I’ve written before about amending the Declarations for a homeowner association. A new case handed down this month by the North Carolina Court of Appeals could make it harder for an HOA to amend the Declarations to their liking. The Linville subdivision in north Raleigh began construction in 2003. As an incentive to builders to construct homes in the planned community, the Declarations allowed a builder to pay only 25% of the annual assessments. When the housing boom ended, several builders were unable to sell the properties they have built but continued to pay reduced assessments pursuant to the Declarations. In 2011, The Linville Owners Association, Inc., passed an amendment to the Declarations following the amendment procedures in their documents and the statutes, ending the special status of the builders and requiring them to pay the same amount of assessments as all other homeowners. The builders refused to pay, and the North Carolina Court of Appeals eventually heard the issue.
The Court of Appeals found that the original assessments were included in the Declarations to induce and encourage builders to build in the community. To change that, even by following the amendment procedures in the Declarations, went against the original intent and purposes of the Declarations. The Court therefore found the amendments unreasonable, invalid and unenforceable.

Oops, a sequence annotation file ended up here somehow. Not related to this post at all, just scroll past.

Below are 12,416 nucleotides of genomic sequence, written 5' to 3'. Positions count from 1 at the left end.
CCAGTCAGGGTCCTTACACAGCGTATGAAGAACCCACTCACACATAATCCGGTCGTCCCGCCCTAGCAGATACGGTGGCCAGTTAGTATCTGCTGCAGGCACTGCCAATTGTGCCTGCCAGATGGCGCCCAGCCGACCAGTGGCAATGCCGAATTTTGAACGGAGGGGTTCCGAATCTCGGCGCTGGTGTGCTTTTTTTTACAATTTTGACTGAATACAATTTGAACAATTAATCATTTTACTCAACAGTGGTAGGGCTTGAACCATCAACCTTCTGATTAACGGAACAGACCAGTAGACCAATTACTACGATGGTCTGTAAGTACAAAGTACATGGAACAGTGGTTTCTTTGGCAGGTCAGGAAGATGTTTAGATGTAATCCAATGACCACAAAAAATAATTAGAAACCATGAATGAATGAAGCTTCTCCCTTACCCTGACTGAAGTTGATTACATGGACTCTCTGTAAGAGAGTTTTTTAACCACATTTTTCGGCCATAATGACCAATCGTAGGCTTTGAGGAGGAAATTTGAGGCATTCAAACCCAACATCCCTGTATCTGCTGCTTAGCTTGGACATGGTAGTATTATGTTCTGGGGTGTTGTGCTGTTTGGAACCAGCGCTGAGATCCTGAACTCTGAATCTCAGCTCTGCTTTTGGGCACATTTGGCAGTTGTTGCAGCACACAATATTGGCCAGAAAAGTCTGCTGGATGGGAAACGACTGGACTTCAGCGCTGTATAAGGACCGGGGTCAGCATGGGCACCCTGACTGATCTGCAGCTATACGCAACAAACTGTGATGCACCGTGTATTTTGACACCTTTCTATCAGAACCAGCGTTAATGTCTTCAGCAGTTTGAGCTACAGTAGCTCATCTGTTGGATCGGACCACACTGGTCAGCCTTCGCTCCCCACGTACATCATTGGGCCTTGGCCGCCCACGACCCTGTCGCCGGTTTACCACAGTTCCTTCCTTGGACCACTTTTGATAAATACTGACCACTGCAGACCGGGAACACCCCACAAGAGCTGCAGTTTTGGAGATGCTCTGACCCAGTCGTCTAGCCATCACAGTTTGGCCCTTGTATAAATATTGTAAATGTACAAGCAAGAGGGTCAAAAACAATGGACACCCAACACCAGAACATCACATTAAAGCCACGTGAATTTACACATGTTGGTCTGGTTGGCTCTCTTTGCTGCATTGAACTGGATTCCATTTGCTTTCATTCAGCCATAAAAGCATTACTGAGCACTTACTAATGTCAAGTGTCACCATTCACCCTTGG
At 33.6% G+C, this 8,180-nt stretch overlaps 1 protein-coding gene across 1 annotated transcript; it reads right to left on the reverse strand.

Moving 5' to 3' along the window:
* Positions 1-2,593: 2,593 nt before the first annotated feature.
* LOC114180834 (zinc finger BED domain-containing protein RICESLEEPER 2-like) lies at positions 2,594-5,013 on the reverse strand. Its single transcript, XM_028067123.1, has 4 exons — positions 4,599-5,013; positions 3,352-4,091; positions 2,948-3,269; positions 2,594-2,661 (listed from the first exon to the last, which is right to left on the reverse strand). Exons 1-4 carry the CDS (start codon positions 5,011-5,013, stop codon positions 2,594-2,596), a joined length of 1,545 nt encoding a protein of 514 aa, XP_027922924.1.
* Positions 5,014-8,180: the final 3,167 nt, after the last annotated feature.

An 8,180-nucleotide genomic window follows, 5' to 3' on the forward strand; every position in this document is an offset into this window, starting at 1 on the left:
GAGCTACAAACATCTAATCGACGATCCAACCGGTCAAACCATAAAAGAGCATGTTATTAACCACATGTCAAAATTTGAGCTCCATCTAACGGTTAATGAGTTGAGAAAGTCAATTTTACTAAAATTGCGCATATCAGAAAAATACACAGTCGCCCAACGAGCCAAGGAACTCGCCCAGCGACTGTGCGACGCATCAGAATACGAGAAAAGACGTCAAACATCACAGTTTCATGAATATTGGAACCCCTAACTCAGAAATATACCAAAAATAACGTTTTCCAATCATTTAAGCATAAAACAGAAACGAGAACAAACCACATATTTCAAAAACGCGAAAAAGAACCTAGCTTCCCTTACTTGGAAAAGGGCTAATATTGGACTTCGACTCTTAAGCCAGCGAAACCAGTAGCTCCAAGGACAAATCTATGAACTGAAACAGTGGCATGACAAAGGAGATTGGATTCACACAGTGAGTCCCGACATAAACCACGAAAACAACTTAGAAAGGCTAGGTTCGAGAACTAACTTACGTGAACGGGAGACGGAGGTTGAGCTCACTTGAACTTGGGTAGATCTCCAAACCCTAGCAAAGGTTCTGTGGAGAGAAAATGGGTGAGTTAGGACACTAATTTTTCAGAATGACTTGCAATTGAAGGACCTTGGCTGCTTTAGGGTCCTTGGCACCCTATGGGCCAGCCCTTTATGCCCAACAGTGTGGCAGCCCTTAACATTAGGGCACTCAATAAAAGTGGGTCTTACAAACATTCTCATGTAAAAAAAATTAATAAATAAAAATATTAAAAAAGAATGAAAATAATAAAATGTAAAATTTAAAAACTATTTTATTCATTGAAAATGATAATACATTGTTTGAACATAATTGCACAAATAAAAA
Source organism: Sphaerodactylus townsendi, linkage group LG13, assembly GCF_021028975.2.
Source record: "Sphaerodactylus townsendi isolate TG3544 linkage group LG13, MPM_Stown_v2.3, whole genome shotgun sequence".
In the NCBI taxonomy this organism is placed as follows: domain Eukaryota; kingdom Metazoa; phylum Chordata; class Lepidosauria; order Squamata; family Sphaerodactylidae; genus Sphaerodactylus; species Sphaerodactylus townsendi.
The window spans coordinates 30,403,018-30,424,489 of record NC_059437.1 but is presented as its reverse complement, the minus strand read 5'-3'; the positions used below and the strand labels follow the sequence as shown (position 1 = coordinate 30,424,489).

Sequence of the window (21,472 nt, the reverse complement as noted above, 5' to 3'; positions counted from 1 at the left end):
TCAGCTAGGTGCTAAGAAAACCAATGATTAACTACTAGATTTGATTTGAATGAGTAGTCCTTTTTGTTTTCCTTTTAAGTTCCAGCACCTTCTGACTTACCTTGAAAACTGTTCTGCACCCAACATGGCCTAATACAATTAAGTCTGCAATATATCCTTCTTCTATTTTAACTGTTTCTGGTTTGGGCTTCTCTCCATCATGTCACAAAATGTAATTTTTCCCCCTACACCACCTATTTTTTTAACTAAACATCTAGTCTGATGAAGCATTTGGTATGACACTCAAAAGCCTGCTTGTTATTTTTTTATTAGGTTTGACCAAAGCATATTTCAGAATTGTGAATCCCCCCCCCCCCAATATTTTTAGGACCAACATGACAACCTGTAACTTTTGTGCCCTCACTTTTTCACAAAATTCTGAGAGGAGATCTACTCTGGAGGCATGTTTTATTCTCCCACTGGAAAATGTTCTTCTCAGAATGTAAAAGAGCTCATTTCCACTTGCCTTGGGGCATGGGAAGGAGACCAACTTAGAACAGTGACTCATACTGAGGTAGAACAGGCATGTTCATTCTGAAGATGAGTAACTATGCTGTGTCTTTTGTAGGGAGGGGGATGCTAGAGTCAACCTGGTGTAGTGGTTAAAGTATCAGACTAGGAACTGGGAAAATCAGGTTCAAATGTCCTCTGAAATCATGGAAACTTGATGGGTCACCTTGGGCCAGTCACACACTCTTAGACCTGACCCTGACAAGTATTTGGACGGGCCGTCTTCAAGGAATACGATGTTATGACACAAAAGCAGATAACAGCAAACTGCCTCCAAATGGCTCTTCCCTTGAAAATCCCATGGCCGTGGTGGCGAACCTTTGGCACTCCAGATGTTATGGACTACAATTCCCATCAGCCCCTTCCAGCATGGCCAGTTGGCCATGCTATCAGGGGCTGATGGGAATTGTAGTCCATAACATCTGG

I’ve only seen this rule applied before where an HOA didn’t have assessment power in the original declarations and then added that power in an amendment. This Court of Appeals ruling makes even an amendment of the amounts of assessments set in the Declarations to be called into question. When considering an amendment, HOAs should determine what their reasons are for the amendment, why it conforms and assists in the original purposes of the declarations, and why it does not unreasonably divert from those purposes.
-Bradley A. Coxe is a practicing attorney in Wilmington, NC who practices in Personal Injury, Car Accidents, Medical Malpractice, Contract and Real Estate disputes, and all forms of Civil Litigation. Please contact him at (910) 772-1678.